A Canadian pastor and his family recently exiled themselves to Kenya after the government began seizing the bank accounts of lockdown opponents. Minnesota is moving to place teacher licensing requirements that effectively ban Christians from working in public schools.
Searching for Hate Crimes
Finnish and European media call Rasanen’s human rights case “the Bible trial.” A lower court unanimously cleared Rasanen and Pohjola in March 2022. The two Christians have been in court now for more than four years.
In 2019, during a debate about whether Finland’s state church should sponsor anti-heterosexual parades, Rasanen tweeted a picture of a Bible verse condemning homosexual acts. Due to the tweet, the Helsinki prosecutor began investigating Rasanen’s nearly 30 years of public statements.
Rasanen didn’t know she was being investigated until that fact was published in the newspaper. At first she didn’t believe it, so she called the police and they then confirmed it to her, she said in a press conference Friday.
That investigation unearthed a 2004 booklet, “Male and Female He Created Them.” Rasanen wrote and Pohjola published it seven years before Finland added “hate speech” provisions to its “war crimes” code. Mantila charged them as criminals for writing and publishing the book. During this investigation, police interrogated Rasanen about Christian theology and its political implications three times for a total of more than 13 hours.
“If writings based on biblical teachings were to be condemned, that would mean a serious restriction of freedom of religion,” Rasanen noted in her statement.
Rasanen is married to a pastor, a mother of five, a grandmother of 10, a medical doctor, and a Christian Democrat. That’s the party with the second-fewest members in Finland’s current Parliament. It’s currently part of the nation’s governing coalition after right-leaning parties won big in April elections.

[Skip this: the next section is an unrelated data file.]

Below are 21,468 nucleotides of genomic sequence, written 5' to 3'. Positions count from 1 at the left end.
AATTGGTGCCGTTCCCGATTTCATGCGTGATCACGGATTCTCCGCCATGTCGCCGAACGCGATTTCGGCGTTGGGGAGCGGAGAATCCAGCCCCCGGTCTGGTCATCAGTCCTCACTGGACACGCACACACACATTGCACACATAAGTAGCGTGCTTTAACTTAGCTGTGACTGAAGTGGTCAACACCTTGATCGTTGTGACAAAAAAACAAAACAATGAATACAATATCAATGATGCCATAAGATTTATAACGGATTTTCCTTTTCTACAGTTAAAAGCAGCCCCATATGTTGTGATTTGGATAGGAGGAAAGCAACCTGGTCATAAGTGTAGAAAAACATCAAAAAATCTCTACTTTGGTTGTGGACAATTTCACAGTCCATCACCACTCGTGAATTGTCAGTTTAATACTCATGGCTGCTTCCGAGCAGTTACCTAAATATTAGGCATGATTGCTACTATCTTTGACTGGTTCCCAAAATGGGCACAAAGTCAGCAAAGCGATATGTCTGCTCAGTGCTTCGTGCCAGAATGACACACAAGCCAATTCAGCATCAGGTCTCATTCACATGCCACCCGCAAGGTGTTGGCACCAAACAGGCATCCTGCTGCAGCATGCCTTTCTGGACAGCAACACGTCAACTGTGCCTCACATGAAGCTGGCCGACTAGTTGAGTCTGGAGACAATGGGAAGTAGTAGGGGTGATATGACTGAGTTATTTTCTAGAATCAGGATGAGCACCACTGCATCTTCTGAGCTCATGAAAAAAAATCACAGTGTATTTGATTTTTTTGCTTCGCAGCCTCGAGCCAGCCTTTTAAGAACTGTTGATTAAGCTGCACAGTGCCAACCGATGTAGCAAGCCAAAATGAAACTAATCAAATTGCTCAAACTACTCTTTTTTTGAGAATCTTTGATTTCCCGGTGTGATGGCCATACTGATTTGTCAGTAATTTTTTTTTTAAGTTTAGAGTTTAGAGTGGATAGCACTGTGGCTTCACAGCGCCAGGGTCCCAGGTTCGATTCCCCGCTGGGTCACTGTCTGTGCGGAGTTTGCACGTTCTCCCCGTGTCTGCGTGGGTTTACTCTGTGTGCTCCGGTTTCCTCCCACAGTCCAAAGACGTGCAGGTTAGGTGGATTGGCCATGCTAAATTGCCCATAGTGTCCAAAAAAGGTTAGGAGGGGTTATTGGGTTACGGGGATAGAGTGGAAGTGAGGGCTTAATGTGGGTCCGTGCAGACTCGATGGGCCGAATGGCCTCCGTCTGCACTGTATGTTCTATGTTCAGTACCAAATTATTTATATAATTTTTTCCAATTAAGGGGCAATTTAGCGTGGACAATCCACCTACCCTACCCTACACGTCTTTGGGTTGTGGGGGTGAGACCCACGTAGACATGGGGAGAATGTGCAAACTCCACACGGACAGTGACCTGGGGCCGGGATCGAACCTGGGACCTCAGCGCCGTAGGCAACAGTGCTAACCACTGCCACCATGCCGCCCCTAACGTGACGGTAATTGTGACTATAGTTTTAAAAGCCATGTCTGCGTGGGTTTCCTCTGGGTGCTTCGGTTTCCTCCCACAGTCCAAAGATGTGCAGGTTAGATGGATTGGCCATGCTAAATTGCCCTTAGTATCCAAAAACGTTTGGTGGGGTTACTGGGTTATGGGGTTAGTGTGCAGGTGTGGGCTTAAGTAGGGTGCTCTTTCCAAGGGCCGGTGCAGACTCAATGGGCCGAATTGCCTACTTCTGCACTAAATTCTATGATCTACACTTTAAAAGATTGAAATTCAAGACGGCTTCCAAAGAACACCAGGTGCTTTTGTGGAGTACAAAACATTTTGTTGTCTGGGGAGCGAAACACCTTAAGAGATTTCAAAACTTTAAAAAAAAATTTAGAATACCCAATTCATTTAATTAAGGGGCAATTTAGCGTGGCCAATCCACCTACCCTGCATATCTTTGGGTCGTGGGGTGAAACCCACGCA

U.S. Ally Punishes Speech and Religion with Criminal Trials
Rasanen has also been minister of the interior for the country just granted U.S. military protection with Finland’s recent entrance to the North Atlantic Treaty Organization. Finland just signed a $395 million deal with the United States for advanced rocket systems.
U.S. lawmakers called for the Biden administration to use the United States’s considerable leverage to urge Finland to stop prosecuting religious exercise and free speech, two natural human rights guaranteed in the U.S. Constitution and international treaties.
“It is abundantly clear – the process is the punishment. The selective targeting of these high-profile individuals is designed to systematically chill others’ speech under the threat of legal harassment and social stigmatism,” wrote 16 House Republicans led by Rep. Chip Roy of Texas on Aug. 8 to the U.S. ambassador to Finland and the United States’ ambassador at large. “This case will have worldwide ramifications.”
A reported 500 Hungarians rallied outside their country’s Finnish embassy to show support for Rasanen and Pohjola on Thursday.
For decades in Finland, Rasanen has publicly represented Christian moral stances the left has politicized, such as pro-life and natural marriage. That has made her a target for LGBT activists. Those include the Helsinki prosecutor, now possibly determined to keep the Christians in court up to the European Court of Human Rights, proceedings that likely would take more than a decade.
“In all my career I have been known as a Christian and as a biblical Christian who doesn’t accept abortion and homosexual acts and so on. And I think that perhaps it is the reason why the prosecutor has targeted me,” Rasanen told The Federalist last summer at an “Issues, Etc.” conference in Chicago.
Finland maintains a state-supported Lutheran church, of which 70 percent of the population are technically members. Pohjola was kicked out of that church in 2014 for upholding the Bible’s commands concerning differences between men and women. He is now bishop of an independent Lutheran church body in the country. The Federalist interviewed him in person in 2021, including for The Federalist Radio Hour.
The appeals court decision is expected in one to three months, Rasanen said.